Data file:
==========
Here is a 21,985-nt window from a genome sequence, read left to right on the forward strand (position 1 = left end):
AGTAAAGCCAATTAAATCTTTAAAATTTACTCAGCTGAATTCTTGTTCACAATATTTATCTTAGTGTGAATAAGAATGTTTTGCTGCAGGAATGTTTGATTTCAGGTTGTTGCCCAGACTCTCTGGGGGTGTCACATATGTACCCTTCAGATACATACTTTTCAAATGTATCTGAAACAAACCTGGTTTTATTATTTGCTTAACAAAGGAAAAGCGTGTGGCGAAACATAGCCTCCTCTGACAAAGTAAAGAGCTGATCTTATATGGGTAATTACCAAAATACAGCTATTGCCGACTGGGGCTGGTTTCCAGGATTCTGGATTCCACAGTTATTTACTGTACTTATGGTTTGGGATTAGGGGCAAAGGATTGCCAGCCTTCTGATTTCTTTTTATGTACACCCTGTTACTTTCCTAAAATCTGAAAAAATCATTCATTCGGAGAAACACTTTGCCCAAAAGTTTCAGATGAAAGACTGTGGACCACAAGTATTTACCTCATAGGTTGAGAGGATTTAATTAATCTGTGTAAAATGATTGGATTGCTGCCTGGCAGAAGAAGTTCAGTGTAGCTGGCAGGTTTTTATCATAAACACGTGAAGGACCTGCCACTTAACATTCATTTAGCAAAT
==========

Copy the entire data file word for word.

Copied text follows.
Here is a 21,985-nt window from a genome sequence, read left to right on the forward strand (position 1 = left end):
AGTAAAGCCAATTAAATCTTTAAAATTTACTCAGCTGAATTCTTGTTCACAATATTTATCTTAGTGTGAATAAGAATGTTTTGCTGCAGGAATGTTTGATTTCAGGTTGTTGCCCAGACTCTCTGGGGGTGTCACATATGTACCCTTCAGATACATACTTTTCAAATGTATCTGAAACAAACCTGGTTTTATTATTTGCTTAACAAAGGAAAAGCGTGTGGCGAAACATAGCCTCCTCTGACAAAGTAAAGAGCTGATCTTATATGGGTAATTACCAAAATACAGCTATTGCCGACTGGGGCTGGTTTCCAGGATTCTGGATTCCACAGTTATTTACTGTACTTATGGTTTGGGATTAGGGGCAAAGGATTGCCAGCCTTCTGATTTCTTTTTATGTACACCCTGTTACTTTCCTAAAATCTGAAAAAATCATTCATTCGGAGAAACACTTTGCCCAAAAGTTTCAGATGAAAGACTGTGGACCACAAGTATTTACCTCATAGGTTGAGAGGATTTAATTAATCTGTGTAAAATGATTGGATTGCTGCCTGGCAGAAGAAGTTCAGTGTAGCTGGCAGGTTTTTATCATAAACACGTGAAGGACCTGCCACTTAACATTCATTTAGCAAAT